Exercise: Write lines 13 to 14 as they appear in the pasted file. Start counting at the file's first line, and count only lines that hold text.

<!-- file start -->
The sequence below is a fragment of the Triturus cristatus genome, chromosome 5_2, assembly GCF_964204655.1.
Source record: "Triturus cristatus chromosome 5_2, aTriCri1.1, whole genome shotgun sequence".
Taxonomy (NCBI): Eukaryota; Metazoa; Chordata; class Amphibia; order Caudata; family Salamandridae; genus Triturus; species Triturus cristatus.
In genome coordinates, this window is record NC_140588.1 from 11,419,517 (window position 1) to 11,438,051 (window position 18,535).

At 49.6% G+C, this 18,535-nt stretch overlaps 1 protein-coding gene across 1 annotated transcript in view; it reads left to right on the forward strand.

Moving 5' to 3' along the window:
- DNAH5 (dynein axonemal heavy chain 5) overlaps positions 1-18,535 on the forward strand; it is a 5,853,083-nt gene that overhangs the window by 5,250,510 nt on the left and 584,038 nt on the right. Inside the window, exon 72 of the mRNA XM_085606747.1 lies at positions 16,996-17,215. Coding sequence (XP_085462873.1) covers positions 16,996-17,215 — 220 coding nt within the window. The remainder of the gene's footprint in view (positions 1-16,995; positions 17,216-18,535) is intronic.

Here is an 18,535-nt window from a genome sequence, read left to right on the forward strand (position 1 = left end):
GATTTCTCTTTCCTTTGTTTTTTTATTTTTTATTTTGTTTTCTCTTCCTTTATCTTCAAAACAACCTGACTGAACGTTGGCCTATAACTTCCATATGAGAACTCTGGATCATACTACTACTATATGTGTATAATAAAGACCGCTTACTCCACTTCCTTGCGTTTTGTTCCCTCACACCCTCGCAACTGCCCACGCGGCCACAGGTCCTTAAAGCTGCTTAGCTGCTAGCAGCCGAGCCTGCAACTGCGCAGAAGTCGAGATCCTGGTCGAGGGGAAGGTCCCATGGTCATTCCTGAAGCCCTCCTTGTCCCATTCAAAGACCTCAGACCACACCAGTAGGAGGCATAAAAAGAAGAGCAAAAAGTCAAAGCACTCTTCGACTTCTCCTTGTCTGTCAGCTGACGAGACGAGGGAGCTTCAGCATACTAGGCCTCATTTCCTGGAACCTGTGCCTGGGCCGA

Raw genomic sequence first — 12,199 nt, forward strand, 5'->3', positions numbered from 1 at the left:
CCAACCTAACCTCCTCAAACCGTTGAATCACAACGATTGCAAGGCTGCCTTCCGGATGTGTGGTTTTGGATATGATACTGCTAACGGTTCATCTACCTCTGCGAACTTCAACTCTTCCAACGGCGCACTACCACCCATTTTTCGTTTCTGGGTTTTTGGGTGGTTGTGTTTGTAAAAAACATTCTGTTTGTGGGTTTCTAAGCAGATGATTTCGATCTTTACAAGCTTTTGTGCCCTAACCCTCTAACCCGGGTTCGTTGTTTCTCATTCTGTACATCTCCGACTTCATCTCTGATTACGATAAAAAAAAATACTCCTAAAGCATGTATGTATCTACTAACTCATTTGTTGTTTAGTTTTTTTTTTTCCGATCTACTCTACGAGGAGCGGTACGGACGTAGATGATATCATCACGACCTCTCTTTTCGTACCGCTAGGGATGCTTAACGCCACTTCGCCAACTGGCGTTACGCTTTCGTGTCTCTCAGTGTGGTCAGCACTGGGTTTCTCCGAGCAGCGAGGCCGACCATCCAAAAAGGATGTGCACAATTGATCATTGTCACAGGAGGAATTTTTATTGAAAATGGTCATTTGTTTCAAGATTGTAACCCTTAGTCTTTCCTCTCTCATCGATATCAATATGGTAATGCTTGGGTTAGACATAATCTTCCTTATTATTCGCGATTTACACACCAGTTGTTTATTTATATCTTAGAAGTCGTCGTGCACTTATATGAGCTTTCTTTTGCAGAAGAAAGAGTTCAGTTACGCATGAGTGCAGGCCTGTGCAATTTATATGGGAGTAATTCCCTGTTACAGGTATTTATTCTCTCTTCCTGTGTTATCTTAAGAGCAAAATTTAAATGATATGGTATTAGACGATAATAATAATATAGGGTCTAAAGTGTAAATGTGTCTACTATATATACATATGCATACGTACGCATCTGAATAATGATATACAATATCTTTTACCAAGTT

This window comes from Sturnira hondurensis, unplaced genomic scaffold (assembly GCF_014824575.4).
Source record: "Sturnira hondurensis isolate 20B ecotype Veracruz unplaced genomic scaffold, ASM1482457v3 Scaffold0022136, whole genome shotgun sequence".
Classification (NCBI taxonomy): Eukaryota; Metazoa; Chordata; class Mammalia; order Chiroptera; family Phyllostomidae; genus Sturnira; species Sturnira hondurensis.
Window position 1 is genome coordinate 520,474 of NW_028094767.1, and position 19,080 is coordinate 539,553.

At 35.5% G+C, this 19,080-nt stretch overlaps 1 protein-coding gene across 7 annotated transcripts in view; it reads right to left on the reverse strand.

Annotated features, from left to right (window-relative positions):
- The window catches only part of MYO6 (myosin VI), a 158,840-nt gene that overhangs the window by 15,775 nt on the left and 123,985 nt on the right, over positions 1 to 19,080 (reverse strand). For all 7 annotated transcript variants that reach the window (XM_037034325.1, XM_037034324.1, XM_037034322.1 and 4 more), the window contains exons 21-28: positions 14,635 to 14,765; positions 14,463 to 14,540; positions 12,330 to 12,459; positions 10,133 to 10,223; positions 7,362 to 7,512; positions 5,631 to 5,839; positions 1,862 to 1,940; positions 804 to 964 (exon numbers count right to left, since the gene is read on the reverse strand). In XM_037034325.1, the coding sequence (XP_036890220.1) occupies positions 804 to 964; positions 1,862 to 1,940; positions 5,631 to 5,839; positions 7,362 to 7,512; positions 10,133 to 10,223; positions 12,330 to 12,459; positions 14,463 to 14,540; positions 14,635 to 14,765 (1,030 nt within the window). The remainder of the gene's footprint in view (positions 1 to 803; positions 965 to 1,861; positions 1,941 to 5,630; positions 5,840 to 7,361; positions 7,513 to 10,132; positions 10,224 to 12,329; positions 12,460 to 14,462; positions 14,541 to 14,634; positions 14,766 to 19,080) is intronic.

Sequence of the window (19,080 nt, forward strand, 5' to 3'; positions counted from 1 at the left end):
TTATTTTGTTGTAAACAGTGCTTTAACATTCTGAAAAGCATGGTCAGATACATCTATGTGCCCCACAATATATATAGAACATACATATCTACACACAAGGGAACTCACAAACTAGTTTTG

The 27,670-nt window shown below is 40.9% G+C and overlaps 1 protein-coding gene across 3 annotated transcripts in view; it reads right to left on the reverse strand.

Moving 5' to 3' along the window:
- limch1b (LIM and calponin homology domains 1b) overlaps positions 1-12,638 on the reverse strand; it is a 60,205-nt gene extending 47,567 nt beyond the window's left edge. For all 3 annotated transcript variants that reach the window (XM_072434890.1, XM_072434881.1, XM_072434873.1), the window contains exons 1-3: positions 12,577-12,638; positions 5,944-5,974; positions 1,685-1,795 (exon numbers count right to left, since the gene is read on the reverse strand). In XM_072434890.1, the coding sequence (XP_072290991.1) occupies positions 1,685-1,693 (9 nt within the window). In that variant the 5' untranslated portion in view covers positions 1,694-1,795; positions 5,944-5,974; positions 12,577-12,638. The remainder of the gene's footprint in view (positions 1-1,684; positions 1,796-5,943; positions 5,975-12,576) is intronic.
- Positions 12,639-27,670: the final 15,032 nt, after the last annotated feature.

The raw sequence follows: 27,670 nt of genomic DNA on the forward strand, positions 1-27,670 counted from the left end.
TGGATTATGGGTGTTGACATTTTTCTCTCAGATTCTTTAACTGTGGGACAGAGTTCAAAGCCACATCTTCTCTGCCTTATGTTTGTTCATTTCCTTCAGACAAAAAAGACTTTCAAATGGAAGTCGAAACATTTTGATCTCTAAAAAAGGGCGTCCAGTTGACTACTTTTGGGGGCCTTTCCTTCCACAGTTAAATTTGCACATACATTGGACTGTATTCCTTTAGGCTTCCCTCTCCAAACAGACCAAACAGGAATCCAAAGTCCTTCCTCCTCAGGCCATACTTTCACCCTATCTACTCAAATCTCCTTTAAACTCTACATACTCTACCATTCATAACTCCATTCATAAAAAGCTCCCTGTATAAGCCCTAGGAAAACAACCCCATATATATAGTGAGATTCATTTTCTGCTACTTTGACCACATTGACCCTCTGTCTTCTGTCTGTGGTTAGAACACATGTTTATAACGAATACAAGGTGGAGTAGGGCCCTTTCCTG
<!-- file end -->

Source record: "Sturnira hondurensis isolate 20B ecotype Veracruz unplaced genomic scaffold, ASM1482457v3 Scaffold0022136, whole genome shotgun sequence".
Classification (NCBI taxonomy): Eukaryota; Metazoa; Chordata; class Mammalia; order Chiroptera; family Phyllostomidae; genus Sturnira; species Sturnira hondurensis.